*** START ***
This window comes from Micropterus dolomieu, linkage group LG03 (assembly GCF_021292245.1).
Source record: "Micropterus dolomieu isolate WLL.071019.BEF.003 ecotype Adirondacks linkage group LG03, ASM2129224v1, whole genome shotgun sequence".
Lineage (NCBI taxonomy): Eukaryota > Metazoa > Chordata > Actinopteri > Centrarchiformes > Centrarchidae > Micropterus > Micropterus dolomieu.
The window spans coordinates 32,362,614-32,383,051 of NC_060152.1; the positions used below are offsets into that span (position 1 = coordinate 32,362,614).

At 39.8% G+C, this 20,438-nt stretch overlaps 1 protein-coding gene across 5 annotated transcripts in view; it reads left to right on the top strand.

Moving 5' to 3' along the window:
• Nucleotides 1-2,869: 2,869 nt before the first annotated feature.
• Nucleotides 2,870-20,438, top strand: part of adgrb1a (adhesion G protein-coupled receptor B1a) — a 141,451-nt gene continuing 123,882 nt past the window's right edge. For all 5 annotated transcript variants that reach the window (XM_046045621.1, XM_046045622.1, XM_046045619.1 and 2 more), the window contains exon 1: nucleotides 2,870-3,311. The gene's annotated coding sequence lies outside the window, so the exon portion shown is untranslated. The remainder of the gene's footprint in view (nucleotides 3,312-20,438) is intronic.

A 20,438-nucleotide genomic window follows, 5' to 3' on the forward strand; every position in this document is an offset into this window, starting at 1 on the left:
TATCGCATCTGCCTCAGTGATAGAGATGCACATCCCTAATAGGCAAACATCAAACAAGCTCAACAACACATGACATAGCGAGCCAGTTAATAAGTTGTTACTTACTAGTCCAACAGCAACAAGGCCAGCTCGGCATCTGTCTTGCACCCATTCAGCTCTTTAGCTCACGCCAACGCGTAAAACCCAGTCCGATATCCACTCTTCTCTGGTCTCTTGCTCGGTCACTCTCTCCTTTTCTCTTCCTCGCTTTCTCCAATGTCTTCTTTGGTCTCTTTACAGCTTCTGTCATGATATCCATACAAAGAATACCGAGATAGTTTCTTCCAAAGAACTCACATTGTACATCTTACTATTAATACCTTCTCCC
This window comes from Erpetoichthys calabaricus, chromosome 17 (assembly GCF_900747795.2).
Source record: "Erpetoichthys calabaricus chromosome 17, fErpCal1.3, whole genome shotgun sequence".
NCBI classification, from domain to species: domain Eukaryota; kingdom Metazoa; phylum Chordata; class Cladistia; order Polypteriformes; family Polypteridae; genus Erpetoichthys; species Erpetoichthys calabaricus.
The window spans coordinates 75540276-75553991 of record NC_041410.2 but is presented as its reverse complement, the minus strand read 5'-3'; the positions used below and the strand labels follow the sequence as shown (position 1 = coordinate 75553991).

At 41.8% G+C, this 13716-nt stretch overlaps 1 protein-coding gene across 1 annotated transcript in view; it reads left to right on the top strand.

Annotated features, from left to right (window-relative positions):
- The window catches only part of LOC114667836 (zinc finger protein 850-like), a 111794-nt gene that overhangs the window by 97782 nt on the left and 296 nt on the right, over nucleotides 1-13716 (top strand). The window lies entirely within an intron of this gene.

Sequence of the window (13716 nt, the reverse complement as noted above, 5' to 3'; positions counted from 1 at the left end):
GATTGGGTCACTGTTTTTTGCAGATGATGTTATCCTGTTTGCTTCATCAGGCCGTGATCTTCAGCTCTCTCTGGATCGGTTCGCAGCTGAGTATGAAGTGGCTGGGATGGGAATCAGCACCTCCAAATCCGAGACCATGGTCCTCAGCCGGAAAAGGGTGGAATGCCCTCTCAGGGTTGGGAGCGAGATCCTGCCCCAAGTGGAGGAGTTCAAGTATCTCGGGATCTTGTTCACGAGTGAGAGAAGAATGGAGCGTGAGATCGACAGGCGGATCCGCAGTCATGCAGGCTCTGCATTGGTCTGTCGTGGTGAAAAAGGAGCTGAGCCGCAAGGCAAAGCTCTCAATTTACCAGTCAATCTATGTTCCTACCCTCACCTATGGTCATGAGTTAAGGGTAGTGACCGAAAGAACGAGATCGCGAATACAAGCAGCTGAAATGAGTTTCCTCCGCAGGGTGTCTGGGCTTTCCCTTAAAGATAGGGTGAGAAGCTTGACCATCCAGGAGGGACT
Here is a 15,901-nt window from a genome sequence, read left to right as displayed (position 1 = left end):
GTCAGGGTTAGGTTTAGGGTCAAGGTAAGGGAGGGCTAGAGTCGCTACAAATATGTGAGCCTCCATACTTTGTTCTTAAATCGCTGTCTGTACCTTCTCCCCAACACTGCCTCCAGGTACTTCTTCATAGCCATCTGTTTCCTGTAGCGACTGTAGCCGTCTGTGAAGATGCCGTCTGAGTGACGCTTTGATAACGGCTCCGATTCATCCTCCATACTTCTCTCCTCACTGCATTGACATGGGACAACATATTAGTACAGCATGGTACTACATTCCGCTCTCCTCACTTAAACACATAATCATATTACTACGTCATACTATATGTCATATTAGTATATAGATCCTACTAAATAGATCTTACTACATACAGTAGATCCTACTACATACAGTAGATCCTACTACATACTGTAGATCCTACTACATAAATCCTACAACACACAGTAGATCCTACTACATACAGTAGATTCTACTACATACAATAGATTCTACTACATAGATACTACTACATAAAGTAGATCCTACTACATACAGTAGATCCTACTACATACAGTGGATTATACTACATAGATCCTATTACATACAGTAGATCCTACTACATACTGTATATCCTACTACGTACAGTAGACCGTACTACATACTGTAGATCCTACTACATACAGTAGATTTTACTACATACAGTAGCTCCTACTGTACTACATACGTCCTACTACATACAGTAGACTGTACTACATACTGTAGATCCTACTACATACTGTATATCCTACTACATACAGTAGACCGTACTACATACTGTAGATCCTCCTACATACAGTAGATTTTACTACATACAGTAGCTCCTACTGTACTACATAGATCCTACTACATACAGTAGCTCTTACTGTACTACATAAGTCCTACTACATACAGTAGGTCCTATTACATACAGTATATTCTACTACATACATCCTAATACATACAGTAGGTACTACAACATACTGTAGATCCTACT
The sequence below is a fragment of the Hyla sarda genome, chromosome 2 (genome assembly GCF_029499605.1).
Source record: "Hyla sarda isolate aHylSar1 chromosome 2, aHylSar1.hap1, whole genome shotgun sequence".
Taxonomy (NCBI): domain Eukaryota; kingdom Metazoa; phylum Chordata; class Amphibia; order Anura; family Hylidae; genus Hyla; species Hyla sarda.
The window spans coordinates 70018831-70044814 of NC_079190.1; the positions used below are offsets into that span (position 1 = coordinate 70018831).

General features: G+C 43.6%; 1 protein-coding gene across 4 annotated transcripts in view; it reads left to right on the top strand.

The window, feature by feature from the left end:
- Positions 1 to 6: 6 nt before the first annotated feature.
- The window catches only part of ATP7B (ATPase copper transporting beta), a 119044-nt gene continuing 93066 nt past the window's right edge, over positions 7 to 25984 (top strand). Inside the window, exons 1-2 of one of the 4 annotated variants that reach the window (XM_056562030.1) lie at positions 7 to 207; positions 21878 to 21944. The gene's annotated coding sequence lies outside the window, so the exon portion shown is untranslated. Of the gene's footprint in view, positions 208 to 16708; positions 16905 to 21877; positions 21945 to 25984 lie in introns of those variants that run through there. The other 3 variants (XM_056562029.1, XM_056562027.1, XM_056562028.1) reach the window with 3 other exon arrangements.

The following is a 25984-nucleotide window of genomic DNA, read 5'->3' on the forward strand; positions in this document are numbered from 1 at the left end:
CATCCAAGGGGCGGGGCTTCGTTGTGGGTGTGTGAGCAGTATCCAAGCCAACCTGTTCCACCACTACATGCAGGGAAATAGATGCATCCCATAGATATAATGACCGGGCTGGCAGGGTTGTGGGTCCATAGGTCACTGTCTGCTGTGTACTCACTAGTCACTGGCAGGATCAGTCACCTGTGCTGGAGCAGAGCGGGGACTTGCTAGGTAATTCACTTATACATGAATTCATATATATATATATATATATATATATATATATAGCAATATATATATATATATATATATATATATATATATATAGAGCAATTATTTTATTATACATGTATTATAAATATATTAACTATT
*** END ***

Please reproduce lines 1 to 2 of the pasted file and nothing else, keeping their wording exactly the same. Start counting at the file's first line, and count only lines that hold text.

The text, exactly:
This window comes from Micropterus dolomieu, linkage group LG03 (assembly GCF_021292245.1).
Source record: "Micropterus dolomieu isolate WLL.071019.BEF.003 ecotype Adirondacks linkage group LG03, ASM2129224v1, whole genome shotgun sequence".